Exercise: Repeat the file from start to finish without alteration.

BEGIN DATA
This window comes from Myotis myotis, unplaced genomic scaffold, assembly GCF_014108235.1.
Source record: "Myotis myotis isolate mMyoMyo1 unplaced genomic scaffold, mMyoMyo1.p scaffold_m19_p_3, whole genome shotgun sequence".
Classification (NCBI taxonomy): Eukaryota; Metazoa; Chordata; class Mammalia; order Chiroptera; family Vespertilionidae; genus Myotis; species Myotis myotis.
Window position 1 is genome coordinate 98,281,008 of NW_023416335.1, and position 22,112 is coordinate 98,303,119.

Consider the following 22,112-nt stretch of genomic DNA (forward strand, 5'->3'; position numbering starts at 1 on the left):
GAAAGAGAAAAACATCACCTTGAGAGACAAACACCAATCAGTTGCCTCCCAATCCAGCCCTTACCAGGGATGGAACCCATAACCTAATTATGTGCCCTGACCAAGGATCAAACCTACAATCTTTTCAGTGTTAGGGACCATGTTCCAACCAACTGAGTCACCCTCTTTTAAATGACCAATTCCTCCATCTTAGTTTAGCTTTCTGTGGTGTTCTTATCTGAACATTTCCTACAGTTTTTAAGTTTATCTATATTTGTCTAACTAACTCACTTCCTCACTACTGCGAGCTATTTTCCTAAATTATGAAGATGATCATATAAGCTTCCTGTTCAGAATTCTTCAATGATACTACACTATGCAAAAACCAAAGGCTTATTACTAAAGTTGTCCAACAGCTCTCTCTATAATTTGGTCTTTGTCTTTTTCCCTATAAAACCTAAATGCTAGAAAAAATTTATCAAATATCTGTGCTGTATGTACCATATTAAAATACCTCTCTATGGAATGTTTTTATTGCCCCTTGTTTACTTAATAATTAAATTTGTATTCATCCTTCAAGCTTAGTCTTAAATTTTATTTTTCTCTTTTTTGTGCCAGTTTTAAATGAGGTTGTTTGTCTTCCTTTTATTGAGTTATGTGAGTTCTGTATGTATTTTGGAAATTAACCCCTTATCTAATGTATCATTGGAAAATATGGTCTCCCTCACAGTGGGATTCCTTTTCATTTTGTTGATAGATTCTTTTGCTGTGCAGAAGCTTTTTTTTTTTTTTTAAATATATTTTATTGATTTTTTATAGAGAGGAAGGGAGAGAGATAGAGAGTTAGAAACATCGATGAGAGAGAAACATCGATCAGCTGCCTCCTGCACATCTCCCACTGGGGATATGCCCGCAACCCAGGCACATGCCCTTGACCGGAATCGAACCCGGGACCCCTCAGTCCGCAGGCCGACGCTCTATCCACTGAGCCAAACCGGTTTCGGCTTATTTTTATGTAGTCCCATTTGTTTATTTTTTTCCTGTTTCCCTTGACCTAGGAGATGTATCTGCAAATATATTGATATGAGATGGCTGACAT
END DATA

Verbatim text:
This window comes from Myotis myotis, unplaced genomic scaffold, assembly GCF_014108235.1.
Source record: "Myotis myotis isolate mMyoMyo1 unplaced genomic scaffold, mMyoMyo1.p scaffold_m19_p_3, whole genome shotgun sequence".
Classification (NCBI taxonomy): Eukaryota; Metazoa; Chordata; class Mammalia; order Chiroptera; family Vespertilionidae; genus Myotis; species Myotis myotis.
Window position 1 is genome coordinate 98,281,008 of NW_023416335.1, and position 22,112 is coordinate 98,303,119.

Consider the following 22,112-nt stretch of genomic DNA (forward strand, 5'->3'; position numbering starts at 1 on the left):
GAAAGAGAAAAACATCACCTTGAGAGACAAACACCAATCAGTTGCCTCCCAATCCAGCCCTTACCAGGGATGGAACCCATAACCTAATTATGTGCCCTGACCAAGGATCAAACCTACAATCTTTTCAGTGTTAGGGACCATGTTCCAACCAACTGAGTCACCCTCTTTTAAATGACCAATTCCTCCATCTTAGTTTAGCTTTCTGTGGTGTTCTTATCTGAACATTTCCTACAGTTTTTAAGTTTATCTATATTTGTCTAACTAACTCACTTCCTCACTACTGCGAGCTATTTTCCTAAATTATGAAGATGATCATATAAGCTTCCTGTTCAGAATTCTTCAATGATACTACACTATGCAAAAACCAAAGGCTTATTACTAAAGTTGTCCAACAGCTCTCTCTATAATTTGGTCTTTGTCTTTTTCCCTATAAAACCTAAATGCTAGAAAAAATTTATCAAATATCTGTGCTGTATGTACCATATTAAAATACCTCTCTATGGAATGTTTTTATTGCCCCTTGTTTACTTAATAATTAAATTTGTATTCATCCTTCAAGCTTAGTCTTAAATTTTATTTTTCTCTTTTTTGTGCCAGTTTTAAATGAGGTTGTTTGTCTTCCTTTTATTGAGTTATGTGAGTTCTGTATGTATTTTGGAAATTAACCCCTTATCTAATGTATCATTGGAAAATATGGTCTCCCTCACAGTGGGATTCCTTTTCATTTTGTTGATAGATTCTTTTGCTGTGCAGAAGCTTTTTTTTTTTTTTTAAATATATTTTATTGATTTTTTATAGAGAGGAAGGGAGAGAGATAGAGAGTTAGAAACATCGATGAGAGAGAAACATCGATCAGCTGCCTCCTGCACATCTCCCACTGGGGATATGCCCGCAACCCAGGCACATGCCCTTGACCGGAATCGAACCCGGGACCCCTCAGTCCGCAGGCCGACGCTCTATCCACTGAGCCAAACCGGTTTCGGCTTATTTTTATGTAGTCCCATTTGTTTATTTTTTTCCTGTTTCCCTTGACCTAGGAGATGTATCTGCAAATATATTGATATGAGATGGCTGACAT